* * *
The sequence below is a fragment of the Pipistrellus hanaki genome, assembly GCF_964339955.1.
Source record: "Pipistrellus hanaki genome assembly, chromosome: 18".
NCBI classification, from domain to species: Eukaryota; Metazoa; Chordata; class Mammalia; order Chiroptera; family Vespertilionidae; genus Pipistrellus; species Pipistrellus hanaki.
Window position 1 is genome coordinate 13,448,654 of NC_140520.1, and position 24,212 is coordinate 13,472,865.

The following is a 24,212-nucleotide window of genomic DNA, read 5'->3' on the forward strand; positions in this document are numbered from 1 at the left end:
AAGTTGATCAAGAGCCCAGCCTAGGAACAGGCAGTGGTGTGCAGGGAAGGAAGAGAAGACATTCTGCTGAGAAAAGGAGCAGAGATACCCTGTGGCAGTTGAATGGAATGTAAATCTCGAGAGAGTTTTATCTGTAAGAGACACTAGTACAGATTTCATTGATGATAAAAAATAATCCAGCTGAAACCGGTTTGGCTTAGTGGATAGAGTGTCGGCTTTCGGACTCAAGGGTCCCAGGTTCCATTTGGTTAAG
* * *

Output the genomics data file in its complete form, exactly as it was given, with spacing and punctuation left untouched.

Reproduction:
The sequence below is a fragment of the Pipistrellus hanaki genome, assembly GCF_964339955.1.
Source record: "Pipistrellus hanaki genome assembly, chromosome: 18".
NCBI classification, from domain to species: Eukaryota; Metazoa; Chordata; class Mammalia; order Chiroptera; family Vespertilionidae; genus Pipistrellus; species Pipistrellus hanaki.
Window position 1 is genome coordinate 13,448,654 of NC_140520.1, and position 24,212 is coordinate 13,472,865.

The following is a 24,212-nucleotide window of genomic DNA, read 5'->3' on the forward strand; positions in this document are numbered from 1 at the left end:
AAGTTGATCAAGAGCCCAGCCTAGGAACAGGCAGTGGTGTGCAGGGAAGGAAGAGAAGACATTCTGCTGAGAAAAGGAGCAGAGATACCCTGTGGCAGTTGAATGGAATGTAAATCTCGAGAGAGTTTTATCTGTAAGAGACACTAGTACAGATTTCATTGATGATAAAAAATAATCCAGCTGAAACCGGTTTGGCTTAGTGGATAGAGTGTCGGCTTTCGGACTCAAGGGTCCCAGGTTCCATTTGGTTAAG